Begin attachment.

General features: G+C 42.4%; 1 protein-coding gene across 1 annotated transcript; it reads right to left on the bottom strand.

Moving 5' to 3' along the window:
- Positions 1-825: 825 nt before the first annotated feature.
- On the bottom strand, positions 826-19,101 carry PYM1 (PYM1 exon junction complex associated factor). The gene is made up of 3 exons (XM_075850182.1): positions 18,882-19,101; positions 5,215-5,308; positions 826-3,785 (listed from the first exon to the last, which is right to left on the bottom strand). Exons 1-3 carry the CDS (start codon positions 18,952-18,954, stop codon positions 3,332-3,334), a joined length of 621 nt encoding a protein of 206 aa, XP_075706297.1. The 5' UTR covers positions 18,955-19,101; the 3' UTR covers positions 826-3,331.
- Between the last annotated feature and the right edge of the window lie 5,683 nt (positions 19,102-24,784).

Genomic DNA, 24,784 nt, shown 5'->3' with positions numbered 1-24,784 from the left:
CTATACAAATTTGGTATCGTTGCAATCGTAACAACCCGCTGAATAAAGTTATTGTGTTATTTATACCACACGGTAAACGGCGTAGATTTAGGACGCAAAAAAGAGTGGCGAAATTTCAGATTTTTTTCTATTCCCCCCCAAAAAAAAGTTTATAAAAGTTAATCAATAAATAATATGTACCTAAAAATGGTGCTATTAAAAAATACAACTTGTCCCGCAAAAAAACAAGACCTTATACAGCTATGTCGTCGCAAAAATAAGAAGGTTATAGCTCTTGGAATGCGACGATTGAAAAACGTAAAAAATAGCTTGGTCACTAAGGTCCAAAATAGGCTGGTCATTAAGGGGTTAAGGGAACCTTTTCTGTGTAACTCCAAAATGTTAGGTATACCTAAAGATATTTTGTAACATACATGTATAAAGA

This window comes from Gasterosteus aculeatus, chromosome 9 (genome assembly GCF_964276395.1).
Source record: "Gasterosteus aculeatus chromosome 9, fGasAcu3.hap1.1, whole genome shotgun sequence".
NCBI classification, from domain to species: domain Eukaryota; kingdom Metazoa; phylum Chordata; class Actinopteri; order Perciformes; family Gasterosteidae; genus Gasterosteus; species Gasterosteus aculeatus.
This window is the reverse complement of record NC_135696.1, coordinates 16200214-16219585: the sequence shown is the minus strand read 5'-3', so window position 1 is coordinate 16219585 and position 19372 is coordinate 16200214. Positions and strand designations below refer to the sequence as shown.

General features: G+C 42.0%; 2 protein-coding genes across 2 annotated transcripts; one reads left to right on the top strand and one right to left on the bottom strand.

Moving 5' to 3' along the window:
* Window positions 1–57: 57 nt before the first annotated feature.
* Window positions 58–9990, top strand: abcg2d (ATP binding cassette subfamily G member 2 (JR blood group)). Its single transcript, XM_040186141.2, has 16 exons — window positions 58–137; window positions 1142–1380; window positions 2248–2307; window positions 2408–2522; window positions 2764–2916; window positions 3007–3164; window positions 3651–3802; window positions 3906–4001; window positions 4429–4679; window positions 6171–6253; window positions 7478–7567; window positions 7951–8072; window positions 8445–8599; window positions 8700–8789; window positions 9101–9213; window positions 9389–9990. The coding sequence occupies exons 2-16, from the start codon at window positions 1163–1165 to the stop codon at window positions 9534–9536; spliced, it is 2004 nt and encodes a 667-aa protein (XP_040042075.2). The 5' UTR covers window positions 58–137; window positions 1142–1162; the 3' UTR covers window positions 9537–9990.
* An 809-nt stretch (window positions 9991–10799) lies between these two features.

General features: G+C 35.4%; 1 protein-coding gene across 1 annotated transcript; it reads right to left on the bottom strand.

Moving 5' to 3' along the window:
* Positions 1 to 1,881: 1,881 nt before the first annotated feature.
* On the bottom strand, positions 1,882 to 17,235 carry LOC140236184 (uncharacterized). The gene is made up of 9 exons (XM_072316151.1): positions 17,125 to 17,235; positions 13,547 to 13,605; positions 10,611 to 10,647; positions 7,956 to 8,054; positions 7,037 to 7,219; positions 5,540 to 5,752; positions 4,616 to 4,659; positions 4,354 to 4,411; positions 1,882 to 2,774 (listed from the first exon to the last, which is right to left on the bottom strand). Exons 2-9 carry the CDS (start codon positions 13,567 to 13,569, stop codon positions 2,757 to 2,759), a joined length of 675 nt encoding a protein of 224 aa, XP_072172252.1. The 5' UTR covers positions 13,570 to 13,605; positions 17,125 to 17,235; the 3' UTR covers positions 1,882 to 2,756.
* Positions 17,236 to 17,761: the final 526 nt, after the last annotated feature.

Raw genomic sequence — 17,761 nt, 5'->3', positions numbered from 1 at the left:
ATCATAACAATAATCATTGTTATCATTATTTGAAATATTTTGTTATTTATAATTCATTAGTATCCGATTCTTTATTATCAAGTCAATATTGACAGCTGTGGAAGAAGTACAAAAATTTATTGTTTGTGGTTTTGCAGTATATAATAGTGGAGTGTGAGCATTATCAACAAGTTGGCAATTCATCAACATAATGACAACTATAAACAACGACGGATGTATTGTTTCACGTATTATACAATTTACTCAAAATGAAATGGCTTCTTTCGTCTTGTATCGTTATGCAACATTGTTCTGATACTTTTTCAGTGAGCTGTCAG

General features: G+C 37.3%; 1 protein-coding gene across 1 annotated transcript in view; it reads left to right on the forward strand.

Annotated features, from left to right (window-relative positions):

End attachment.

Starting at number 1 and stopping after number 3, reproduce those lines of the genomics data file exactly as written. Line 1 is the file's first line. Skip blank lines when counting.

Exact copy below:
General features: G+C 42.4%; 1 protein-coding gene across 1 annotated transcript; it reads right to left on the bottom strand.

Moving 5' to 3' along the window:
- Positions 1-825: 825 nt before the first annotated feature.